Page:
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Last wish of married lesbian soldier dying of breast cancer: "Let DOMA die before I do"

Charlie Morgan, a 47-year-old career soldier in the late stages of metastatic breast cancer, says she hopes to live long enough to see the federal Defense of Marriage Act (DOMA) overturned, so that her wife will receive the benefits that a widow in a hetero couple would receive. “I’m praying that they take it up soon,” Morgan told the Washington Post in a phone interview from her home in New Durham, NH “It’s my motivation for staying alive. I really need to be alive when they actually do overturn DOMA, otherwise Karen is not guaranteed anything.” Read the rest here. Xeni

Minnesota defeats discriminatory marriage amendment

Last night, Minnesota became the first state to vote against a constitutional amendment banning gays and lesbians from marrying. We still don't have marriage equality in this state. But two other states — Maine and Maryland — voted in favor of legalizing gay marriage and a third, Washington, looks like it might do the same. Meanwhile, Iowans voted to retain a judge who played a role in making same sex marriage legal in that state.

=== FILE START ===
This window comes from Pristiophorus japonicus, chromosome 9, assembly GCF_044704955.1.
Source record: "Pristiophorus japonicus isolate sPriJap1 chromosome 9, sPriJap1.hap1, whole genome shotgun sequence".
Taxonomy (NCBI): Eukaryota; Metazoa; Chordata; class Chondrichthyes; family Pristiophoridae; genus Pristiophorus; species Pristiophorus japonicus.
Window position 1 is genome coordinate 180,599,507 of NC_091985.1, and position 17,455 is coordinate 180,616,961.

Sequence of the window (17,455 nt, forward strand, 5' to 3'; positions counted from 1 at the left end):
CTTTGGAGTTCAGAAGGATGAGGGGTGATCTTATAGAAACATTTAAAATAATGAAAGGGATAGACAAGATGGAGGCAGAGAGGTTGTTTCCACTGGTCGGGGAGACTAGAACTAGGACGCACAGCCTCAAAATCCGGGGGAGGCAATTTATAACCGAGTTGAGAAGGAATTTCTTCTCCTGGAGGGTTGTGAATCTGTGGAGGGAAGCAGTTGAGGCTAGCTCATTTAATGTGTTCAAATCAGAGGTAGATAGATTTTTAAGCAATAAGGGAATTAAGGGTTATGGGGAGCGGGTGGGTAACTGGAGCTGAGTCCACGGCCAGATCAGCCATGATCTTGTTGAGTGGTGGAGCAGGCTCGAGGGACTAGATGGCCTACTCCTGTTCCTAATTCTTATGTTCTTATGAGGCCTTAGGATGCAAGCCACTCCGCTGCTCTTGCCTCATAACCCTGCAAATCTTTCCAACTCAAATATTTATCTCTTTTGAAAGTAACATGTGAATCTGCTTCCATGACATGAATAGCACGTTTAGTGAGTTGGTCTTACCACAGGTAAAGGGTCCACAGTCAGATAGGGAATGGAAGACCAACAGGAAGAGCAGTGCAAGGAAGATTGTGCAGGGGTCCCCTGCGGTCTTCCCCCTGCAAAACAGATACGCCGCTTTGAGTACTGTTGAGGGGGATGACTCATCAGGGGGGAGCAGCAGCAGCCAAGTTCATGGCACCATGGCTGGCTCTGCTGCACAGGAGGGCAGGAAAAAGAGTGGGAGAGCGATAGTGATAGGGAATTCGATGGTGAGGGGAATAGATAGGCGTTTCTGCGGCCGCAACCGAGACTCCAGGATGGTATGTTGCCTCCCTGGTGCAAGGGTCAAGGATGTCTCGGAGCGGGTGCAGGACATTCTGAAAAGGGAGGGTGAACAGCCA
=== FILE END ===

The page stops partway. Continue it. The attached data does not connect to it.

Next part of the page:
To celebrate — especially on the Minnesota front, where we also rejected a voter ID amendment — I present this video of the Swedish Chef making meatballs.

"Same Love" - A Song for Marriage Equality

 Music for Marriage Equality

Music for Marriage Equality is working with Washington musicians to approve R-74, a referendum that will put same-sex marriage to the popular vote on Washington's state ballot in November.

Macklemore & Ryan Lewis recorded this lovely song, which includes vocals by Mary Lambert, to benefit Music for Marriage Equality. The cover art (above) for the single is a photograph of Macklemore’s uncles, who served as inspiration for the song and were a model of a committed and loving relationship while he was growing up.

Here's Macklemore on the process of writing the song: